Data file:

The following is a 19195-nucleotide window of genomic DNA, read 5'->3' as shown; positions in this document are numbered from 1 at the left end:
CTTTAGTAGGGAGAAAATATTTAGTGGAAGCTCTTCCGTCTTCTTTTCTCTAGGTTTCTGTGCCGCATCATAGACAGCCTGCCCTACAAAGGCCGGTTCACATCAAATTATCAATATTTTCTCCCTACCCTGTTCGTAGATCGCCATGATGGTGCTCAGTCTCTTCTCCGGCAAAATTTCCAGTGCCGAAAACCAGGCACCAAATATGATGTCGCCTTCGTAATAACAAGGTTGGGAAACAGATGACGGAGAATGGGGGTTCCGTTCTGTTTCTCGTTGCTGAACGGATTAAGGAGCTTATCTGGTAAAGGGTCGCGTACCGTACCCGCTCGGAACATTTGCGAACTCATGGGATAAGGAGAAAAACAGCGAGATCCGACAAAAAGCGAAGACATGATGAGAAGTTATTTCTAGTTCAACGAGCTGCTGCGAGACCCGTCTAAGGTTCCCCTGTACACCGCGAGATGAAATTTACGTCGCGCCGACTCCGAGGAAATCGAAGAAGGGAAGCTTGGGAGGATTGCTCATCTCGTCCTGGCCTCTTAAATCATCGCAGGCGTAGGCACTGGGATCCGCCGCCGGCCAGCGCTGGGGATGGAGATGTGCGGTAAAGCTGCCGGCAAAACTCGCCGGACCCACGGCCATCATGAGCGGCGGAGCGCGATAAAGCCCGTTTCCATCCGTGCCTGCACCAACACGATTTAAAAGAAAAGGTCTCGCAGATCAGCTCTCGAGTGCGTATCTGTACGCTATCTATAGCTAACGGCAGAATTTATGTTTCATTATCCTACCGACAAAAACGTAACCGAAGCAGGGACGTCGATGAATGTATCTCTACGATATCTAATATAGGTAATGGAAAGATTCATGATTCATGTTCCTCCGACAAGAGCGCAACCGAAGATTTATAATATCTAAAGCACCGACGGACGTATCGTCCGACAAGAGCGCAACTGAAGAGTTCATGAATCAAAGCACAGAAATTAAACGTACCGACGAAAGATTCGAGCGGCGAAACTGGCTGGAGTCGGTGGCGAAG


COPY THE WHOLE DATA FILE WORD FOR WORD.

The following is a 19195-nucleotide window of genomic DNA, read 5'->3' as shown; positions in this document are numbered from 1 at the left end:
CTTTAGTAGGGAGAAAATATTTAGTGGAAGCTCTTCCGTCTTCTTTTCTCTAGGTTTCTGTGCCGCATCATAGACAGCCTGCCCTACAAAGGCCGGTTCACATCAAATTATCAATATTTTCTCCCTACCCTGTTCGTAGATCGCCATGATGGTGCTCAGTCTCTTCTCCGGCAAAATTTCCAGTGCCGAAAACCAGGCACCAAATATGATGTCGCCTTCGTAATAACAAGGTTGGGAAACAGATGACGGAGAATGGGGGTTCCGTTCTGTTTCTCGTTGCTGAACGGATTAAGGAGCTTATCTGGTAAAGGGTCGCGTACCGTACCCGCTCGGAACATTTGCGAACTCATGGGATAAGGAGAAAAACAGCGAGATCCGACAAAAAGCGAAGACATGATGAGAAGTTATTTCTAGTTCAACGAGCTGCTGCGAGACCCGTCTAAGGTTCCCCTGTACACCGCGAGATGAAATTTACGTCGCGCCGACTCCGAGGAAATCGAAGAAGGGAAGCTTGGGAGGATTGCTCATCTCGTCCTGGCCTCTTAAATCATCGCAGGCGTAGGCACTGGGATCCGCCGCCGGCCAGCGCTGGGGATGGAGATGTGCGGTAAAGCTGCCGGCAAAACTCGCCGGACCCACGGCCATCATGAGCGGCGGAGCGCGATAAAGCCCGTTTCCATCCGTGCCTGCACCAACACGATTTAAAAGAAAAGGTCTCGCAGATCAGCTCTCGAGTGCGTATCTGTACGCTATCTATAGCTAACGGCAGAATTTATGTTTCATTATCCTACCGACAAAAACGTAACCGAAGCAGGGACGTCGATGAATGTATCTCTACGATATCTAATATAGGTAATGGAAAGATTCATGATTCATGTTCCTCCGACAAGAGCGCAACCGAAGATTTATAATATCTAAAGCACCGACGGACGTATCGTCCGACAAGAGCGCAACTGAAGAGTTCATGAATCAAAGCACAGAAATTAAACGTACCGACGAAAGATTCGAGCGGCGAAACTGGCTGGAGTCGGTGGCGAAG